Molecular identification and characterization of spiroplasma in anopheles arabiensis from Kenya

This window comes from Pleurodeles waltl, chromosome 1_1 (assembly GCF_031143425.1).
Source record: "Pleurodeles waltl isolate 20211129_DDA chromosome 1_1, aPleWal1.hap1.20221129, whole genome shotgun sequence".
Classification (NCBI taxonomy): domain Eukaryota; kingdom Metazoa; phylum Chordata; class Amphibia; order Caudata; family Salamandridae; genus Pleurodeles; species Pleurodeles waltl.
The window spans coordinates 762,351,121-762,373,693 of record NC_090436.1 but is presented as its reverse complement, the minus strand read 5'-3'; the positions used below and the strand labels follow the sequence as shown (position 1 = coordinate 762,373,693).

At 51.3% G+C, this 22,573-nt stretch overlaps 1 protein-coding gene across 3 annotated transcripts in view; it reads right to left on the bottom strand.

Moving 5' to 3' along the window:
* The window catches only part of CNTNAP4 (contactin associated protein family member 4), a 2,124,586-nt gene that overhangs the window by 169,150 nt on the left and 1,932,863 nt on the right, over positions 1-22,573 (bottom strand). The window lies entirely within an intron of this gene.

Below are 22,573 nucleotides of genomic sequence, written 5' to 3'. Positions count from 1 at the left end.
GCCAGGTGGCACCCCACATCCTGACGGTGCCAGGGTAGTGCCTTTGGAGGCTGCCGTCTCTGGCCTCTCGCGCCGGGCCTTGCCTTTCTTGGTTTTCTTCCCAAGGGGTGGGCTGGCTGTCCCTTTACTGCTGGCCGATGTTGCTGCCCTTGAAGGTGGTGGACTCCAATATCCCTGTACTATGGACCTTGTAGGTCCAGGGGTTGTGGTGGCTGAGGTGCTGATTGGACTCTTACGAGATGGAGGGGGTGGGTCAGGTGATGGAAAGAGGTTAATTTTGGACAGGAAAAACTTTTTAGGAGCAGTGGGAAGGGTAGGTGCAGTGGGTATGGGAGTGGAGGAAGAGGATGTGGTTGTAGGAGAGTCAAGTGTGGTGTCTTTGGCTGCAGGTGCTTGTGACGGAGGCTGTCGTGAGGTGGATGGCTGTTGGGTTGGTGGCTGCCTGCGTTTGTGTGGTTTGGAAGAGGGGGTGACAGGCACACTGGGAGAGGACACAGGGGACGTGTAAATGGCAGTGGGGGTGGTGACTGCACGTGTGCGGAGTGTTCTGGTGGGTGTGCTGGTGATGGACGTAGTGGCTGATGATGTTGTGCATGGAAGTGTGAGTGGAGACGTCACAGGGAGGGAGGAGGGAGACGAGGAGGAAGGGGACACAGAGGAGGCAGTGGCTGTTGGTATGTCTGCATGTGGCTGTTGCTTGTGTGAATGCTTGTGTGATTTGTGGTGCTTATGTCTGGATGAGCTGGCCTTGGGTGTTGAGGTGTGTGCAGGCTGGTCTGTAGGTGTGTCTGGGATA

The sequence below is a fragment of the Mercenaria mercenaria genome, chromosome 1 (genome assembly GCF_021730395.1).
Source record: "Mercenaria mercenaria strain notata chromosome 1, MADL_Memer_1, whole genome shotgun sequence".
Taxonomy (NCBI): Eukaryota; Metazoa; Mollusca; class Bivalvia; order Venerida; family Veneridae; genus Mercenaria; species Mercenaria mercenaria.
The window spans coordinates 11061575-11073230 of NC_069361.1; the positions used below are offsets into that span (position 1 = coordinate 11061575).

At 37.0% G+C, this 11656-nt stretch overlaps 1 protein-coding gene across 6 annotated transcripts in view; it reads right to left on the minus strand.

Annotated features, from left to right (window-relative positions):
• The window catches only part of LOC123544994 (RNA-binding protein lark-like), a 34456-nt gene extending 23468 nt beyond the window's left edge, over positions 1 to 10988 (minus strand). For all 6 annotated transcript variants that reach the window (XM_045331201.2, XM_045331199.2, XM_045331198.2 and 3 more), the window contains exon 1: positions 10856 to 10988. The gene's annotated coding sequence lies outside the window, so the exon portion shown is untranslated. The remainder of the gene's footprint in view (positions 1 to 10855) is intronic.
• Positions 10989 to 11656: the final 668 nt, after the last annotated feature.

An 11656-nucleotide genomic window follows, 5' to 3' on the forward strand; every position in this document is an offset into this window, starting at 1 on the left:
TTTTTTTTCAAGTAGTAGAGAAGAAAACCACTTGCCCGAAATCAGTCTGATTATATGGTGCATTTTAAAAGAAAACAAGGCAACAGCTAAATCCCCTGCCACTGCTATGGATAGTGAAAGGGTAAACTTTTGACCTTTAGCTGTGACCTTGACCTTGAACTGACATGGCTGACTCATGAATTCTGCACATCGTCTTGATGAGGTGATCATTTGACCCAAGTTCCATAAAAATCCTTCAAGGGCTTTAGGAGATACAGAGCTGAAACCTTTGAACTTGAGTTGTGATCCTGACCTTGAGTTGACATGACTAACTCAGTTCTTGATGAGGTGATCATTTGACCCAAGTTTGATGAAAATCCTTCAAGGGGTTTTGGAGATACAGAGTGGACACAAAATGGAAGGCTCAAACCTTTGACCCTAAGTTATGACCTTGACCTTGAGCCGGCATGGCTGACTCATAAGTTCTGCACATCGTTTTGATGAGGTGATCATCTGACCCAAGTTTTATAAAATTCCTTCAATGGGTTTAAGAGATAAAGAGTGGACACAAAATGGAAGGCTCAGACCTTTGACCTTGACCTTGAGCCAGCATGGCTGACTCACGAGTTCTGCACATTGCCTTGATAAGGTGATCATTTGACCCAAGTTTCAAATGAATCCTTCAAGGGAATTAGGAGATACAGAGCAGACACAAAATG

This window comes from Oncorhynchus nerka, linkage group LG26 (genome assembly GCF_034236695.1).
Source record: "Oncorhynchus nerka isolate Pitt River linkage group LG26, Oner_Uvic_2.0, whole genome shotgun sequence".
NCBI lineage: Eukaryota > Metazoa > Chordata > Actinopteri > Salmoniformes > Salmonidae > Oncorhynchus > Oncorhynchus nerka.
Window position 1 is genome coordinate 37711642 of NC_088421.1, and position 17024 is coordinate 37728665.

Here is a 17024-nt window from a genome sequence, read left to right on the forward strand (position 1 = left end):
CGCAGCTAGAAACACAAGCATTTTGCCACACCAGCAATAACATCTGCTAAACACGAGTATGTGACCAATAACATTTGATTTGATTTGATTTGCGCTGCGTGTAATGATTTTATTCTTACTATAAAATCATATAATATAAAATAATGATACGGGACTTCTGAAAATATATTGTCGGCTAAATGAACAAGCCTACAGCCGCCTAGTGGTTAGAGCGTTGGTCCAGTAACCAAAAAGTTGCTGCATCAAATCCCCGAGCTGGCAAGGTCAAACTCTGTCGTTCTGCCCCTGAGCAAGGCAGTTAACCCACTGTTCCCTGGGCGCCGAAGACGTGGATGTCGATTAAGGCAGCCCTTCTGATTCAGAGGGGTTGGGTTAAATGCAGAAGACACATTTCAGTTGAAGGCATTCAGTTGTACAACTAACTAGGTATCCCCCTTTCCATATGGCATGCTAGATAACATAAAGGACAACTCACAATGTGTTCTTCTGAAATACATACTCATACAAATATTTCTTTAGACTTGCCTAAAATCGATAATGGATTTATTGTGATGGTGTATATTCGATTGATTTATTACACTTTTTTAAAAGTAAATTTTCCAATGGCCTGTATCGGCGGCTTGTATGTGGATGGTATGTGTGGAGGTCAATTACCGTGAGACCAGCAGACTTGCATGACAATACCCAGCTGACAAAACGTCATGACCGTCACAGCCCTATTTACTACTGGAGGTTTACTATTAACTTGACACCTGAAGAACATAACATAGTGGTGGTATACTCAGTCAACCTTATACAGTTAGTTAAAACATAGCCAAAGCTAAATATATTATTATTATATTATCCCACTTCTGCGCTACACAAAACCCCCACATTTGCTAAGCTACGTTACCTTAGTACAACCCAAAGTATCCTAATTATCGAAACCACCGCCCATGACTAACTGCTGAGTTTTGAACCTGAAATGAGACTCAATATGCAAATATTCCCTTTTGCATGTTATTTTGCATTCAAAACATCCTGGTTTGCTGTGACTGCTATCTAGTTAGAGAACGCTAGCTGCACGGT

Vector-borne diseases (VBDs) are a devastating global health problem. Mosquitoes are amongst the most important vectors of human VBDs. Several measures have been put in place to manage and eliminate these vectors, however they have all faced a variety of setbacks and raising the need to develop other methods of control. The use of bacterial endosymbionts is a highly promising new method to explore for this purpose. This study aimed to identify and characterize Spiroplasma, a maternally transmitted endosymbiont in Anopheles arabiensis mosquitoes as a candidate to block vector transmission in Africa. The study involved the development and validation of a PCR-based pan-Spiroplasma detection procedure that can be used for the screening of Spiroplasma in other mosquitoes as well as other insects/vectors. The Spiroplasma detection strategy was utilized for the examination of Spiroplasma prevalence in natural Anopheles arabiensis mosquito. Miseq illumina sequencing was used for validation of the developed PCR-based method. Moreover, this study also investigated the diversity and prevalence of microsporidian protozoan parasites in natural Anopheles arabiensis populations. Microsporidia are amongst the most important mosquito parasites that can be transmitted both vertically and horizontally and studying the infection of microsporidia and Spiroplasma has the potential to give insights into the protection of Spiroplasma to the mosquito. Two strains of Spiroplasma were found in one sampling location (Mwea), that is Spiroplasma insolitumtype and Spiroplasma melliferum-type while mosquitoes collected from the other sampling site (Mbita) having no Spiroplasma infection. In Mwea, the Spiroplasma insolitum-type was abundant in females with an overall population prevalence of 2% while the Spiroplasma melliferum-type was found only in males with a prevalence of approximately 7%.In addition, Miseq illumina sequencing results showed the prevalence of Spiroplasma insolitum to be 0.02%. Analysis on the mosquito ND5 mitochondrial DNA (mtDNA) gene showed that the two types of Spiroplasma were evenly distributed with the mtDNA haplotypes. The microsporidia infection rate varied between sites (a range of 9% to 35%). Notably, no samples had a coinfection of Spiroplasma and microsporidia. These results showed two strains of Spiroplasma circulating in the Mwea population with the possibility of being transmitted both horizontally and vertically, lack of coinfection with microsporidia suggested that the Spiroplasma found in mosquitoes confers protection to the mosquito against microsporidia.
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